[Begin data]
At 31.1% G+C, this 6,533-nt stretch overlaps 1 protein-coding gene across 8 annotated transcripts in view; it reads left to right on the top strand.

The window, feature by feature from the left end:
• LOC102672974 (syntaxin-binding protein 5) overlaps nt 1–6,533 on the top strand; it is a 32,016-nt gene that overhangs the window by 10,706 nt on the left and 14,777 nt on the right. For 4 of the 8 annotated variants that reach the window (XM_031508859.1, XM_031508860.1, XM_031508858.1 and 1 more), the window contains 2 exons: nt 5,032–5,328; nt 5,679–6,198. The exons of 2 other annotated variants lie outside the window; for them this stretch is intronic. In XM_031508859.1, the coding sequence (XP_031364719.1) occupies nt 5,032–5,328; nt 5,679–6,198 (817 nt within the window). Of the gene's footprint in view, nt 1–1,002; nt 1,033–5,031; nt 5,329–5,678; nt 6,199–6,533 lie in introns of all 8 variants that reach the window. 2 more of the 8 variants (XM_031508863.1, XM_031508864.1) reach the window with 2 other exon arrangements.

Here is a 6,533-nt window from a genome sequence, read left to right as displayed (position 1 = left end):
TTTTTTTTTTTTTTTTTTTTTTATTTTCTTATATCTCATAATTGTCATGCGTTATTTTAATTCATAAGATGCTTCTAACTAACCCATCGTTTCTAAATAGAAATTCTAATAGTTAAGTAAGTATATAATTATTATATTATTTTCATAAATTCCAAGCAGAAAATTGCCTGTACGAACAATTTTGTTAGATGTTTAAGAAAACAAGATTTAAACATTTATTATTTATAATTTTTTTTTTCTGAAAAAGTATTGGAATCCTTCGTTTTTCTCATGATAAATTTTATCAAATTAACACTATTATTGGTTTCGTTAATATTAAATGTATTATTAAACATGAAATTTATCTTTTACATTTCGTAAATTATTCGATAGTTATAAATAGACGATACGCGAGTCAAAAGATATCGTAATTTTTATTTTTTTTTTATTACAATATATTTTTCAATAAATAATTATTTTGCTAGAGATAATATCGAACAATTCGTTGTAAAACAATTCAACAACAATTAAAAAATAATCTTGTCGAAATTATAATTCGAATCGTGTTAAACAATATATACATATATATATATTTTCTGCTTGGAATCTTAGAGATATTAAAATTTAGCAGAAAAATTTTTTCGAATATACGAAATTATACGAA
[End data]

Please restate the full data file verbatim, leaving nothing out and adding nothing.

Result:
At 31.1% G+C, this 6,533-nt stretch overlaps 1 protein-coding gene across 8 annotated transcripts in view; it reads left to right on the top strand.

The window, feature by feature from the left end:
• LOC102672974 (syntaxin-binding protein 5) overlaps nt 1–6,533 on the top strand; it is a 32,016-nt gene that overhangs the window by 10,706 nt on the left and 14,777 nt on the right. For 4 of the 8 annotated variants that reach the window (XM_031508859.1, XM_031508860.1, XM_031508858.1 and 1 more), the window contains 2 exons: nt 5,032–5,328; nt 5,679–6,198. The exons of 2 other annotated variants lie outside the window; for them this stretch is intronic. In XM_031508859.1, the coding sequence (XP_031364719.1) occupies nt 5,032–5,328; nt 5,679–6,198 (817 nt within the window). Of the gene's footprint in view, nt 1–1,002; nt 1,033–5,031; nt 5,329–5,678; nt 6,199–6,533 lie in introns of all 8 variants that reach the window. 2 more of the 8 variants (XM_031508863.1, XM_031508864.1) reach the window with 2 other exon arrangements.

Here is a 6,533-nt window from a genome sequence, read left to right as displayed (position 1 = left end):
TTTTTTTTTTTTTTTTTTTTTTATTTTCTTATATCTCATAATTGTCATGCGTTATTTTAATTCATAAGATGCTTCTAACTAACCCATCGTTTCTAAATAGAAATTCTAATAGTTAAGTAAGTATATAATTATTATATTATTTTCATAAATTCCAAGCAGAAAATTGCCTGTACGAACAATTTTGTTAGATGTTTAAGAAAACAAGATTTAAACATTTATTATTTATAATTTTTTTTTTCTGAAAAAGTATTGGAATCCTTCGTTTTTCTCATGATAAATTTTATCAAATTAACACTATTATTGGTTTCGTTAATATTAAATGTATTATTAAACATGAAATTTATCTTTTACATTTCGTAAATTATTCGATAGTTATAAATAGACGATACGCGAGTCAAAAGATATCGTAATTTTTATTTTTTTTTTATTACAATATATTTTTCAATAAATAATTATTTTGCTAGAGATAATATCGAACAATTCGTTGTAAAACAATTCAACAACAATTAAAAAATAATCTTGTCGAAATTATAATTCGAATCGTGTTAAACAATATATACATATATATATATTTTCTGCTTGGAATCTTAGAGATATTAAAATTTAGCAGAAAAATTTTTTCGAATATACGAAATTATACGAA